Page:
Cooking For Health

“Junk Food is the Gateway Drug”: Untangling the Web of Food & Drug Addictions

By Erik Goldman, Editor in Chief

“The typical standard American diet couldn’t be better designed to kill people: it’s about 10% whole plant foods which means potatoes for many people, 30% animal products, and 60% processed foods.” Oh, and soft drinks. Lots of soft drinks.

Speaking at the first annual Plant-Based World Expo, Dr. Joel Fuhrman described the complex web between addiction to empty calories, drug and alcohol abuse, and long-term chronic disease.

The EAT-Lancet Report: A Call For Food System Transformation

By Erik Goldman, Editor in Chief

EAT-Lancet Commission’s Food in the Anthropocene, a report compiled by a committee of 37 independent scientists headed by Harvard’s Walter Willet, lays out a blueprint for an optimal plant-based, largely meat-free diet, and for food production systems that would ensure sustainable fulfillment of this diet on the widest possible scale.

“The Answer to Disease is Vegetables”: Plant-Based Pioneers Have Their Moment

By Erik Goldman, Editor in Chief

“We know the answer, and it is not that complicated. To be healthy, eat high volumes of vegetables. The answer to disease is vegetables. But people don't want to hear, ‘Eat vegetables.’ They want pills to overcome the diseases caused by our dysregulated appetites,” said Joel Fuhrman, MD, at the first annual Plant-Based World Expo in New York City earlier this summer.

Plant-Based Planet: The Food Industry's (Brave) New World

By Erik Goldman, Editor in Chief

At a time when meat has never been cheaper, the food industry has discovered "plant-based" living. US sales of plant-based meat and dairy alternatives topped $4.5 billion this year. But today's vegan offerings are very different from the kale salads and tofu sausages of yesteryear.

Across the Nation, Hospitals Strive to Improve Food Service

By Ellen Kanner, Contributing Writer

Ask anyone—patient or practitioner—to describe hospital food, and you’ll invariably get words like awful, horrible, or disgusting. That’s because for decades, hospital systems have viewed food as a line item, not as an intrinsic aspect of healing. But all across the country, that's starting to change as hospital administrators realize the positive impact that good food can have, and the public clamors for healthier meal service options.

From the Mystical to the Medicinal, Mushrooms are Having Their Moment

By Ellen Kanner, Contributing Writer

Worldwide, there are 2,000-plus species of cultivated and wild edible mushrooms. All provide solid nutrition—even the seemingly vacuous white button variety. Some produce medicinal compounds. Whether in the kitchen or the clinic, mushrooms are the subject of rising popular interest these days.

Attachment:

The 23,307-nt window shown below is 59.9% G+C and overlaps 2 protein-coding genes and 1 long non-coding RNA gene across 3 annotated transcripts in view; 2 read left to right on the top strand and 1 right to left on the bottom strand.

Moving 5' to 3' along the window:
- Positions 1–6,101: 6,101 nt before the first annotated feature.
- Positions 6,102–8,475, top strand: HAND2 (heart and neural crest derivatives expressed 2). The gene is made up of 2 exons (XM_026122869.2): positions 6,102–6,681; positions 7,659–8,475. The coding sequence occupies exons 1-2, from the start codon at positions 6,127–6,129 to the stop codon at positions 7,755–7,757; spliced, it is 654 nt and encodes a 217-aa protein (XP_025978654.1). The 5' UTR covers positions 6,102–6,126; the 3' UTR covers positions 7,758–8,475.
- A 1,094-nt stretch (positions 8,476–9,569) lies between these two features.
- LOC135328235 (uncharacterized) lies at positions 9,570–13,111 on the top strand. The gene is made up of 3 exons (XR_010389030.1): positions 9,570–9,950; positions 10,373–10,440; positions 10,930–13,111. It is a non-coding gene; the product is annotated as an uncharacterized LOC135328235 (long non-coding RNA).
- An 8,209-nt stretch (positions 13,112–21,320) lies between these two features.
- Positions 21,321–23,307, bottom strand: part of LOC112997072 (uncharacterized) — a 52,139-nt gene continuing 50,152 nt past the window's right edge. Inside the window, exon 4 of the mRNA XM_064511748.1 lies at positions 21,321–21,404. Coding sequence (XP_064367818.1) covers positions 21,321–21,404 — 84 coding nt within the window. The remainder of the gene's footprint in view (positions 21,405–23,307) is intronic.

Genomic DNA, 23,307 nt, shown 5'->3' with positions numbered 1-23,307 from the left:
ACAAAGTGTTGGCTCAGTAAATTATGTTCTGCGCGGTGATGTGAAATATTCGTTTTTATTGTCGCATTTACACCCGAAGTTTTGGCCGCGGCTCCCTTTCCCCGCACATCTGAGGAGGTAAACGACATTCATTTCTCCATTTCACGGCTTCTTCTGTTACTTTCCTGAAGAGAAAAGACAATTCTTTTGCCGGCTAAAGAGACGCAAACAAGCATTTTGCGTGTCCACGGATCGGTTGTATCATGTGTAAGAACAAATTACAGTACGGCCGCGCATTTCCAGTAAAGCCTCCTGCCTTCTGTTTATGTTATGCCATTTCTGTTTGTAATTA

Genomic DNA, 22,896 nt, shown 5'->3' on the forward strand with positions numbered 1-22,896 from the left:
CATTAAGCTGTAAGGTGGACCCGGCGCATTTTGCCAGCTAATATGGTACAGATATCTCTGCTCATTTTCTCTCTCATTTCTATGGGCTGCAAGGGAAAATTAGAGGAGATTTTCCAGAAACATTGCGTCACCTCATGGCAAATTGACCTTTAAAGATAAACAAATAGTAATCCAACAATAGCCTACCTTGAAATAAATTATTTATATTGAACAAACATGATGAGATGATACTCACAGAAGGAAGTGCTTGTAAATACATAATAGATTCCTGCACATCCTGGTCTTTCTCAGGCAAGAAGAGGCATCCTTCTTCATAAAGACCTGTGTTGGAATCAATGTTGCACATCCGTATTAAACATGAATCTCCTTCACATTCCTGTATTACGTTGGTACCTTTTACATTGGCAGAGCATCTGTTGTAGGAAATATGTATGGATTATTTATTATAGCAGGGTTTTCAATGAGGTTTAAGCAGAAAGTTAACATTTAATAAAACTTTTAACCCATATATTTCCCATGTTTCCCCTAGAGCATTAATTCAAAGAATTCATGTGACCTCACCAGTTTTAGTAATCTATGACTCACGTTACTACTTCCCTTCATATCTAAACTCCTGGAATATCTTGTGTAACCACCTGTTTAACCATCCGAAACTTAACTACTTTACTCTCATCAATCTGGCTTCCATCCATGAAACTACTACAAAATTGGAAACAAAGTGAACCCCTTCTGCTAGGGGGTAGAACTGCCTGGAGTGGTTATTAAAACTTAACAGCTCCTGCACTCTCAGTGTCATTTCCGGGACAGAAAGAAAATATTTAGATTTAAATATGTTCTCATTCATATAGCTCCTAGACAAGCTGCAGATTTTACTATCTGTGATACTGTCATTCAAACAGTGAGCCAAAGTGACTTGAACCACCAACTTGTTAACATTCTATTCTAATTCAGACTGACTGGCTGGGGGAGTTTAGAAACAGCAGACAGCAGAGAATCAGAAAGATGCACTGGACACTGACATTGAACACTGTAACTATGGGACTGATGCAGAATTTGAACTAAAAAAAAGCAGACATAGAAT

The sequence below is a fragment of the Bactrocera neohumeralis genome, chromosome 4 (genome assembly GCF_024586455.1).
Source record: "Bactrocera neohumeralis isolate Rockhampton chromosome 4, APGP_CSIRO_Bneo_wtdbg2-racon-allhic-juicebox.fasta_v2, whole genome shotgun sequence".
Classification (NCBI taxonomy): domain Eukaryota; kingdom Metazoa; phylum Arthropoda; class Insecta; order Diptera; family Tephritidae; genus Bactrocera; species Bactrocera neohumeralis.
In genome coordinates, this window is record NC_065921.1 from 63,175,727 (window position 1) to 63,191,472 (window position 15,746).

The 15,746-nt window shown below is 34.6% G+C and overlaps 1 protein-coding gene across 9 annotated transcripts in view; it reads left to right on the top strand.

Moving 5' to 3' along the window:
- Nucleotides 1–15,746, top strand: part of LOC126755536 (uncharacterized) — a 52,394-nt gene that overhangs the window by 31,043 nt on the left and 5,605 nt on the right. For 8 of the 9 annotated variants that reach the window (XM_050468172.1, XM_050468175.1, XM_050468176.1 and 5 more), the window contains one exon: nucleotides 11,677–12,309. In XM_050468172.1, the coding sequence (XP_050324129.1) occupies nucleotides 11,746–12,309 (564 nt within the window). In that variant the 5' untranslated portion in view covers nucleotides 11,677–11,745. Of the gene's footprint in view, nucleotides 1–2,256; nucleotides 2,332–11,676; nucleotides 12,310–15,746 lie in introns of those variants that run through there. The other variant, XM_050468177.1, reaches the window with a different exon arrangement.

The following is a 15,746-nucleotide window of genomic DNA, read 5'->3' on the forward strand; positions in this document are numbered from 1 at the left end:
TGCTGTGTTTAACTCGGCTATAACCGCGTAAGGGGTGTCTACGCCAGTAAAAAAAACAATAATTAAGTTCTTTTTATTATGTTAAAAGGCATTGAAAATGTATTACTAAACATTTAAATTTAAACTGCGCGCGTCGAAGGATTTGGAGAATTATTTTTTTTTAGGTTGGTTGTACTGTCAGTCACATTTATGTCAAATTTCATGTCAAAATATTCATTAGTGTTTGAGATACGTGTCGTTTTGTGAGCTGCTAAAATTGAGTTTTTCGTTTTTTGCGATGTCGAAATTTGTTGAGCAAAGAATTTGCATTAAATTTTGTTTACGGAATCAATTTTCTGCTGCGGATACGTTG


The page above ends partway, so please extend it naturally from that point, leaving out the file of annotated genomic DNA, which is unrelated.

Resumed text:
Bar Wars: The Un-Sugarcoated Truth About the Clif vs KIND Controversy

By Ellen Kanner, Contributing Writer

On March 6, New York Times subscribers came upon a full-page open letter—in print and online-- from the popular snack food company Clif Bar, challenging competing brand, KIND, to live up to its name and go completely organic. Was this an earnest plea for corporate responsibility or a shrewd marketing ploy? Either way, the ensuing "bar fight" underscores both the massive size of the "healthy" snack market, and the rapid growth of consumer demand for healthy and eco-friendly foods. 

Functional Formularies Offers Organic, Plant-Based Options for Tube-Feeding

By Ellen Kanner, Contributing Writer

A small independent company based in Ohio launched a feeding tube formula called Liquid Hope, comprised entirely of organic whole foods like chickpeas, sprouted quinoa, almond butter, turmeric, kale, sweet potato, and other high-energy, anti-inflammatory ingredients. Unlike most conventional enteral nutrition formulas, Liquid Hope is free from sugar, corn syrup, omega-6 laden oils, and dairy ingredients. It is making a profound difference in the lives of many patients. 

FDA Revamps It's Field Guide to Food Additives

By Kristen Schepker, Assistant Editor

There are well over 10,000 chemical additives--flavorings, colorings, preservatives--that the federal government permits for use in food products sold in the US. While a few occasionally grab headlines--think monosodium glutamate, sodium nitrite, high-fructose corn syrup, aspartame--the vast majority garner very little public attention.